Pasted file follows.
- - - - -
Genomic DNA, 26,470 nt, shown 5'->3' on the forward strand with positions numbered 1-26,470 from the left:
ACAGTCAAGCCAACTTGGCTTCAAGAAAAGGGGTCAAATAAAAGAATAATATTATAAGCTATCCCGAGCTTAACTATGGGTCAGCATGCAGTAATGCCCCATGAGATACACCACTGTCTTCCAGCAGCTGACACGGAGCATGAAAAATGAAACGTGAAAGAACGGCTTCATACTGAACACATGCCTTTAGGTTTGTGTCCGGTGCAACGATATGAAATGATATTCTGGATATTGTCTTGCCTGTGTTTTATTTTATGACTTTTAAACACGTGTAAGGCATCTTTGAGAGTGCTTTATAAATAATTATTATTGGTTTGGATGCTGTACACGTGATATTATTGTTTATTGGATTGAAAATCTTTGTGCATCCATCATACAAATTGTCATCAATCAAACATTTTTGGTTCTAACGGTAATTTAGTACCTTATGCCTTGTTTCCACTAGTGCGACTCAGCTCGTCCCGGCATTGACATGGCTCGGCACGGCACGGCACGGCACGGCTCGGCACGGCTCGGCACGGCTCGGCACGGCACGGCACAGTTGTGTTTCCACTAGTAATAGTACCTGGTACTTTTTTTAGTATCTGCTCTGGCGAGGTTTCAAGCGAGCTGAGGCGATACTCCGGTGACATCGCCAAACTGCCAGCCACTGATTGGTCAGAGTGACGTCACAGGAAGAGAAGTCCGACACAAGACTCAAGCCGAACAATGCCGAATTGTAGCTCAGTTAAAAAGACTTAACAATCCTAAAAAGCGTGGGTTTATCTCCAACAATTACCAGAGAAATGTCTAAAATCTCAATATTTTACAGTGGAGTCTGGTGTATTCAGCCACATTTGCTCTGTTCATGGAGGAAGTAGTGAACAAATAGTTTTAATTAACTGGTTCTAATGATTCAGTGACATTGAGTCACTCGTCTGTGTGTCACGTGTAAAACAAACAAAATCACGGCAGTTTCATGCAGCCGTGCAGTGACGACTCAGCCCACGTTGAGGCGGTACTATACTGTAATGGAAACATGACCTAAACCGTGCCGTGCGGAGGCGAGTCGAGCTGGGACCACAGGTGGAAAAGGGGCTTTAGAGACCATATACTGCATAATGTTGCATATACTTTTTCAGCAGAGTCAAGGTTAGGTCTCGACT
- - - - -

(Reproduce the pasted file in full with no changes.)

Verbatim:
Genomic DNA, 26,470 nt, shown 5'->3' on the forward strand with positions numbered 1-26,470 from the left:
ACAGTCAAGCCAACTTGGCTTCAAGAAAAGGGGTCAAATAAAAGAATAATATTATAAGCTATCCCGAGCTTAACTATGGGTCAGCATGCAGTAATGCCCCATGAGATACACCACTGTCTTCCAGCAGCTGACACGGAGCATGAAAAATGAAACGTGAAAGAACGGCTTCATACTGAACACATGCCTTTAGGTTTGTGTCCGGTGCAACGATATGAAATGATATTCTGGATATTGTCTTGCCTGTGTTTTATTTTATGACTTTTAAACACGTGTAAGGCATCTTTGAGAGTGCTTTATAAATAATTATTATTGGTTTGGATGCTGTACACGTGATATTATTGTTTATTGGATTGAAAATCTTTGTGCATCCATCATACAAATTGTCATCAATCAAACATTTTTGGTTCTAACGGTAATTTAGTACCTTATGCCTTGTTTCCACTAGTGCGACTCAGCTCGTCCCGGCATTGACATGGCTCGGCACGGCACGGCACGGCACGGCTCGGCACGGCTCGGCACGGCTCGGCACGGCACGGCACAGTTGTGTTTCCACTAGTAATAGTACCTGGTACTTTTTTTAGTATCTGCTCTGGCGAGGTTTCAAGCGAGCTGAGGCGATACTCCGGTGACATCGCCAAACTGCCAGCCACTGATTGGTCAGAGTGACGTCACAGGAAGAGAAGTCCGACACAAGACTCAAGCCGAACAATGCCGAATTGTAGCTCAGTTAAAAAGACTTAACAATCCTAAAAAGCGTGGGTTTATCTCCAACAATTACCAGAGAAATGTCTAAAATCTCAATATTTTACAGTGGAGTCTGGTGTATTCAGCCACATTTGCTCTGTTCATGGAGGAAGTAGTGAACAAATAGTTTTAATTAACTGGTTCTAATGATTCAGTGACATTGAGTCACTCGTCTGTGTGTCACGTGTAAAACAAACAAAATCACGGCAGTTTCATGCAGCCGTGCAGTGACGACTCAGCCCACGTTGAGGCGGTACTATACTGTAATGGAAACATGACCTAAACCGTGCCGTGCGGAGGCGAGTCGAGCTGGGACCACAGGTGGAAAAGGGGCTTTAGAGACCATATACTGCATAATGTTGCATATACTTTTTCAGCAGAGTCAAGGTTAGGTCTCGACT